12. Peyomp

    Peyomp New Member

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    Even if he uses stored procedures, he should still be using ORM. Assuming there is a good lib for that in C#... and there must be. And unless he's writing a big app where the same SQL is being run by multiple applications... he should NOT be using stored procedures. In fact, doing so would be stupid, and an error. His ORM should be generating his SQL for him.
     
    Last edited: May 5, 2008
  13. whup

    whup I wish you had children and.. so that I could step

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    Yeah ActiveRecord sounds ideal for you, and you also always have the ability to dip into NHibernate whenever you need it, seeing as ActiveRecord lies on top of NHibernate.

    The main issue (like a lot of Open Source projects unfortunately) is sometimes the documentation is sparse or lacking, and a lot of the knowledge is fragmented between various newsgroups, forums and blogs.

    You might find more benefit also if you use the overall Castle stack. NVelocity or Brail template engines, on top of the MonoRail MVC framework which then has excellent data binding, validation etc for ActiveRecord. This gets rid of the cluster fuck that is WebForms, Server Controls and View State but also adds another learning curve.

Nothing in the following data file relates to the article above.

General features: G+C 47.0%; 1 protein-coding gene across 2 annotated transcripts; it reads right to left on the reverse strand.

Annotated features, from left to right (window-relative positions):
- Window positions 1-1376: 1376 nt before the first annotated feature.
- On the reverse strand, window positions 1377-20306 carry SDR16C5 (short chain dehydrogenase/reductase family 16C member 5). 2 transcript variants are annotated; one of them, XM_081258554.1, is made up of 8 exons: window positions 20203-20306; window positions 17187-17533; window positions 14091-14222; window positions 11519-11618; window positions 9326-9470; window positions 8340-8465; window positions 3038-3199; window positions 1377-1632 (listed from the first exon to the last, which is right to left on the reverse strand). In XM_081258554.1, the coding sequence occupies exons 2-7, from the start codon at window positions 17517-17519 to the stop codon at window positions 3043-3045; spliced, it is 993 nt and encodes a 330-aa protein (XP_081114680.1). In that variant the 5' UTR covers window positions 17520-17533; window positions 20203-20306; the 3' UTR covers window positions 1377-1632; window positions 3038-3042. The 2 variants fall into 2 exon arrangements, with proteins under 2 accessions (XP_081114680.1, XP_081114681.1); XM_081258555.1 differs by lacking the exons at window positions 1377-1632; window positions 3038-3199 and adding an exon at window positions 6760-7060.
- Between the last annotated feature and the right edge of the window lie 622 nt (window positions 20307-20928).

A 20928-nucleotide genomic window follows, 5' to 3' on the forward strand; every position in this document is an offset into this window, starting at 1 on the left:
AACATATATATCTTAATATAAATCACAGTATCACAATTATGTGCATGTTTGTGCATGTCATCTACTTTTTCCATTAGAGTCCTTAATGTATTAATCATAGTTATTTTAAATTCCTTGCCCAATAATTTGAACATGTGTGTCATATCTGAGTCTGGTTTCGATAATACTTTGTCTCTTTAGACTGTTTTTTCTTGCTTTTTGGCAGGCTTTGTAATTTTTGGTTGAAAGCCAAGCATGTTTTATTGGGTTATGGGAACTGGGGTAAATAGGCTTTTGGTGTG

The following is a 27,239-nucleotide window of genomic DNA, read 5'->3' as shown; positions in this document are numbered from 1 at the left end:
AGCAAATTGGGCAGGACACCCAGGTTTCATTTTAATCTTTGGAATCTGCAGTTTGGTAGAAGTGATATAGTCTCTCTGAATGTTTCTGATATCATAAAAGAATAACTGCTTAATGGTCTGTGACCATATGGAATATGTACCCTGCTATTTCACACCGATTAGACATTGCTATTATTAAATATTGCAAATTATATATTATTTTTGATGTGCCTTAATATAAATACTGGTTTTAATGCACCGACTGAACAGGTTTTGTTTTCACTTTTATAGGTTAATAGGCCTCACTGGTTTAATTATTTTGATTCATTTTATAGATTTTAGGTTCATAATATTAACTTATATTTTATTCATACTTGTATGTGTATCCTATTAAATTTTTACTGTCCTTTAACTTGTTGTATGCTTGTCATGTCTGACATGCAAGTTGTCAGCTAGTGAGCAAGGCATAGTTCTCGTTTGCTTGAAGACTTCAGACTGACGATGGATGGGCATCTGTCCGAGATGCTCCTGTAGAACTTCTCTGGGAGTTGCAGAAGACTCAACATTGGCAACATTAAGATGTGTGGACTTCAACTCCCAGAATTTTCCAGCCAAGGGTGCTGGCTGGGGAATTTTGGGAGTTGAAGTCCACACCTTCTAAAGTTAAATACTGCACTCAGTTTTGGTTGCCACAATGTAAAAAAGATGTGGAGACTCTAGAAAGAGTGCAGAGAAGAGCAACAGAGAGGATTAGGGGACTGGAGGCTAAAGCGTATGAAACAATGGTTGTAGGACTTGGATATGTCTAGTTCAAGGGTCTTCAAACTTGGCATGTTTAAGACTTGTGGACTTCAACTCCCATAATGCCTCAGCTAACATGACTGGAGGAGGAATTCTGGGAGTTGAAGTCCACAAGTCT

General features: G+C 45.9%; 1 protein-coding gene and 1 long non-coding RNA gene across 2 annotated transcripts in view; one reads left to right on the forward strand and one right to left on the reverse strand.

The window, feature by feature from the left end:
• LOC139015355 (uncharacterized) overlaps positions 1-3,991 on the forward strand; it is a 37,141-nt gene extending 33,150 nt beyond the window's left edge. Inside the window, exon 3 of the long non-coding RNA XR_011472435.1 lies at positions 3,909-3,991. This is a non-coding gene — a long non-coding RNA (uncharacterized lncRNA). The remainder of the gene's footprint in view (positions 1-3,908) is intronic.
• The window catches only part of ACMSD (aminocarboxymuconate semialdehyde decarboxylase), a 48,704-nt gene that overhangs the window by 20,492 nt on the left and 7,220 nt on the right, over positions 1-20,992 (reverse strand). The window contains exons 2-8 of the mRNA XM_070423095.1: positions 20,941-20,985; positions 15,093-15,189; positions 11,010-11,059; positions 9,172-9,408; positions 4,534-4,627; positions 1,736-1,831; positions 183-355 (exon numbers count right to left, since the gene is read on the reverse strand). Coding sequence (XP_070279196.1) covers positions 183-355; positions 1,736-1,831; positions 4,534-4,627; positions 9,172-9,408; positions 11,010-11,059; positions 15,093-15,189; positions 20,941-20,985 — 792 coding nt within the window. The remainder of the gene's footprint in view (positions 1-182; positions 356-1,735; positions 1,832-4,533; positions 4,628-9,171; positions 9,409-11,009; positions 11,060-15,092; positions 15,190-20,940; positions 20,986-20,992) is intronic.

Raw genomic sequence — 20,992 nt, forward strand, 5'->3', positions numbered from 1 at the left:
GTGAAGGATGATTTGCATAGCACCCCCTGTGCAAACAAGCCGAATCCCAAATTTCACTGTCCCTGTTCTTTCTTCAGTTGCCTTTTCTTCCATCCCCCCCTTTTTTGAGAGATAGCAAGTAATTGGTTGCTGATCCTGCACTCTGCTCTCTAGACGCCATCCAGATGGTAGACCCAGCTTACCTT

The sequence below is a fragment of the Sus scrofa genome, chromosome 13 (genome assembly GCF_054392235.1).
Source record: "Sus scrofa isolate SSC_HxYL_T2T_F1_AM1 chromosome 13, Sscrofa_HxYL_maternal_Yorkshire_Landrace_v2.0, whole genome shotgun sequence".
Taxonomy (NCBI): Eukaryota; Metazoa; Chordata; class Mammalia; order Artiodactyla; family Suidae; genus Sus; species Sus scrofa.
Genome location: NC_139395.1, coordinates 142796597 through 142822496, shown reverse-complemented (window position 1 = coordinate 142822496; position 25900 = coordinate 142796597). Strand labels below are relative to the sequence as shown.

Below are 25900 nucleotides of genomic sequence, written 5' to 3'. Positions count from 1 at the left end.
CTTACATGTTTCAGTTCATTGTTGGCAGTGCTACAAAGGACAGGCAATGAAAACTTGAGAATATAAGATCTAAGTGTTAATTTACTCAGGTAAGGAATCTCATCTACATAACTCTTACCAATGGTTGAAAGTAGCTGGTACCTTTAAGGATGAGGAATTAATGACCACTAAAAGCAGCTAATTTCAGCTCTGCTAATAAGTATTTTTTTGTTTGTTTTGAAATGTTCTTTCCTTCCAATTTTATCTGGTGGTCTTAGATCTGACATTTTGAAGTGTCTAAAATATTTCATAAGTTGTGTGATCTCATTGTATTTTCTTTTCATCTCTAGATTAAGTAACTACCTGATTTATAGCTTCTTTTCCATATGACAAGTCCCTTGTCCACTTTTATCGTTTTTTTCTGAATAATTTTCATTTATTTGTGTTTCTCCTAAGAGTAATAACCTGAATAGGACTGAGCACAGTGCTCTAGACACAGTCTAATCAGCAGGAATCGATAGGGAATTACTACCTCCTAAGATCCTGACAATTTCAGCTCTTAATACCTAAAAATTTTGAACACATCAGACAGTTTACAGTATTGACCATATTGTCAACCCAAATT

Oh and stored procedures are so redundant to me right now and have been for a long time. You need a good reason to use a stored procedure, rather than reasons not to.
     
  14. Dnepr

    Dnepr Guest

    Was just about to say the same
     
  15. Peyomp

    Peyomp New Member

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    The problem with most ORM libraries is you end up NOT saving time over doing the SQL directly. Most ORM libs suck balls. Writing XML is not better than writing SQL. Writing SQL in another SQL like language is not better than writing SQL.
     
  16. Dnepr

    Dnepr Guest

    It depends.

    For example, using Hibernate in Java with Eclipse or Netbeans and respective plugins is pure joy of simpleness and efficiency (lol).